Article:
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Thank you for the input so far.
I think some photos will make the issue clearer.

I did not take photos at the time so I have simulated the issue by using my very old different TT & cart.


PLEASE NOTE THE PHOTOS BELOW ARE SIMULATIONS AND NOT OF THE ACTUAL TT, HEADSHELL & CART IN QUESTION.

 

Baerwald, Lofgren & Stevensen options are on the protractor and regardless of which one we compared the Technics gauge setting to, it was still between 4 - 6mm short of the Dr. F protractor.

 

The 1st image shows the Dr. F protractor setup and positioned correctly.

In the 2nd image the green dot highlights the location of the stylus.

3-5 images show the cart at the 3 setting positions. Aim point is marked with a circles on the protractor. 

In all images the stylus is in the down position and resting on the protractor. 

#protractor1.jpg

 

#protractor2.jpg

 

#protractor3.jpg

 

#protractor4.jpg

 

#protractor5.jpg

Edited by rockpig
clarify

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Is it the correct headshell for the tonearm? I had.a Jelco Tonearm  that had an odd headshell in it and I couldn't get the cartridge far enough forward. Once I bought a factory headshell it worked perfect.

 

Edit: Sorry just reread the original post. The turntable is brand new so it would have the original head shell.

Edited by kelossus

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4 hours ago, rockpig said:

 

Hi Guys
Was helping a friend check the setup of his new Technics SL-1210GR with a Ortofon Quintet blue cart.

The cart had been fitted to the head shell by the retail store using the supplied gauge which fits onto the back of the head shell and indicates where the stylus tip should be.

 

However, when I checked the over hang with my Dr. Feickert Protractor NG (which I have used many times) it indicated the over hang was around 5mm too short. (meaning the cart needed to be further forward)

I did not expect such a large difference so I triple checked that the protractor was setup correctly, and it was.

So we re-adjusted the over hang as per the Dr. Feickert Protractor NG

Did a listen test on outer and inner tracks and it seemed to both of us that the cart sounded better.

 

 

Me - I would go with what the Feickert says!  :thumb:

 

But maybe your friend should invest in an arc protector (like the Ken Willis "Accutrac") - cheaper than your Feickert?

 

Andy

 

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12 minutes ago, andyr said:

 

Me - I would go with what the Feickert says!  :thumb:

 

But maybe your friend should invest in an arc protector (like the Ken Willis "Accutrac") - cheaper than your Feickert?

 

Andy

 

Hi Andy

That is what we did, set it per the Feickert.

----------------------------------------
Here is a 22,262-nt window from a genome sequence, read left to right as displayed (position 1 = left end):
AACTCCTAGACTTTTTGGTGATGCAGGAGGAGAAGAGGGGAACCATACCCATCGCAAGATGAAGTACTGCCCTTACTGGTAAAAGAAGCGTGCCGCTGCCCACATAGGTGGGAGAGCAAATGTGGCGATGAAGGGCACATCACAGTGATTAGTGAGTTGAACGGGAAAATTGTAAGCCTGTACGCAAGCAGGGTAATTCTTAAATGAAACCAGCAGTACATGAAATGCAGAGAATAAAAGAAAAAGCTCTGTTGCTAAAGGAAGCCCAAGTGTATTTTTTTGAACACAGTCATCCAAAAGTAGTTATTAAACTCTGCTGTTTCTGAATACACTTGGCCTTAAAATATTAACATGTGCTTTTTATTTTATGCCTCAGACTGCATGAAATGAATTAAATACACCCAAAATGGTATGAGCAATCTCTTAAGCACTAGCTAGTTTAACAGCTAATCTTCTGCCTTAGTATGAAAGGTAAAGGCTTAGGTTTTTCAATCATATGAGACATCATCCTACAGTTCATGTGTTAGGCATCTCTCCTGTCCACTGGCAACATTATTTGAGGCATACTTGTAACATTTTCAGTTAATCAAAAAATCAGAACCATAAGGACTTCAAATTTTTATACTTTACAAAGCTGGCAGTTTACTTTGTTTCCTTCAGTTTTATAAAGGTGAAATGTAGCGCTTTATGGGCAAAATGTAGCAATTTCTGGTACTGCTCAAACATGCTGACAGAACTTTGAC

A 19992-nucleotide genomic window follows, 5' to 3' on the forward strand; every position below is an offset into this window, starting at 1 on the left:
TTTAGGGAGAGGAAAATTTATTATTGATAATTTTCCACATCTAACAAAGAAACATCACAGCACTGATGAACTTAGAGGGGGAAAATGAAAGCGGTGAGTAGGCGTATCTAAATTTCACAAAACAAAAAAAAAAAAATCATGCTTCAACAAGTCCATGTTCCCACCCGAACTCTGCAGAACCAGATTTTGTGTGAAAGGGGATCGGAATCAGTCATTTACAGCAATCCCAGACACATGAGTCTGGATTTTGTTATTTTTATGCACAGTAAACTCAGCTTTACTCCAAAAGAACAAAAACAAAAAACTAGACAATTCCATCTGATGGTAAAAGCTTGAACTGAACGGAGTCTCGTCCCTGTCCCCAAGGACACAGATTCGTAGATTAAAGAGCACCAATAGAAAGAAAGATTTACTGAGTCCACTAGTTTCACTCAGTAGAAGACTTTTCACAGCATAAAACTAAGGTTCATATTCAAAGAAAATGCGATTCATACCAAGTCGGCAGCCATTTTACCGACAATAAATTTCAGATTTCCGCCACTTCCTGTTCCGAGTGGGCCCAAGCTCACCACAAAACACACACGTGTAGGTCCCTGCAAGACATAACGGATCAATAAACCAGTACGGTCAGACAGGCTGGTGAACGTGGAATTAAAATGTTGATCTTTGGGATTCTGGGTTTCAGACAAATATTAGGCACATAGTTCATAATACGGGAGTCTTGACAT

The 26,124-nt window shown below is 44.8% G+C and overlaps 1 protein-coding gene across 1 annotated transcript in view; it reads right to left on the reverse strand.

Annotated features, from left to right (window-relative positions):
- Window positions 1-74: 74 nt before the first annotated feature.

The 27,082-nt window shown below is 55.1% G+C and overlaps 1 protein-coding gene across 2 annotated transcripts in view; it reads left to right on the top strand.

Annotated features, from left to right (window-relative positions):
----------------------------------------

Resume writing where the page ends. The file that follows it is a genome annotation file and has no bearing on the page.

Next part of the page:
Happy to help friends with TT setup using my Dr. F and electronics scales, so no need for them to buy their own. But will look into your recommendation.

Edited by rockpig
typo

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1 hour ago, rockpig said:

Hi Andy

That is what we did, set it per the Feickert.
Happy to help friends with TT setup using my Dr. F and electronics scales, so no need for them to buy their own. But will look into your recommendation.

 

The Feickert is expensive ... but can be used with any arm.

 

An arc protractor is (relatively) inexpensive - and can be used to set cart alignment accurately and very quickly ... but can only be used with one-length arm.

 

Andy

 

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That's not the correct headshell. The Technics is supplied with its own Technics headshell.

I installed an Ortofon Bronze on an SL-1210G not that long ago.

You need a good magnifying lense to get the alignment correct.

I double-checked it with a Fierkert and it was correct.

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2 hours ago, Pegasus said:

That's not the correct headshell. The Technics is supplied with its own Technics headshell.

I installed an Ortofon Bronze on an SL-1210G not that long ago.

You need a good magnifying lense to get the alignment correct.

I double-checked it with a Fierkert and it was correct.

Big note in red in that post says

 

PLEASE NOTE THE PHOTOS BELOW ARE SIMULATIONS AND NOT OF THE ACTUAL TT, HEADSHELL & CART IN QUESTION.

 

I was mislead at first as well.

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Issue solved!

 

My friend with the TT in question found a review which explains the 5mm difference in overhang.

Full article here: https://www.audioappraisal.com/technics-sl-1200gr-sl-1210gr-turntable-review/

 

Below is extract which answered my question...

 

Quote

 

Cartridge Alignment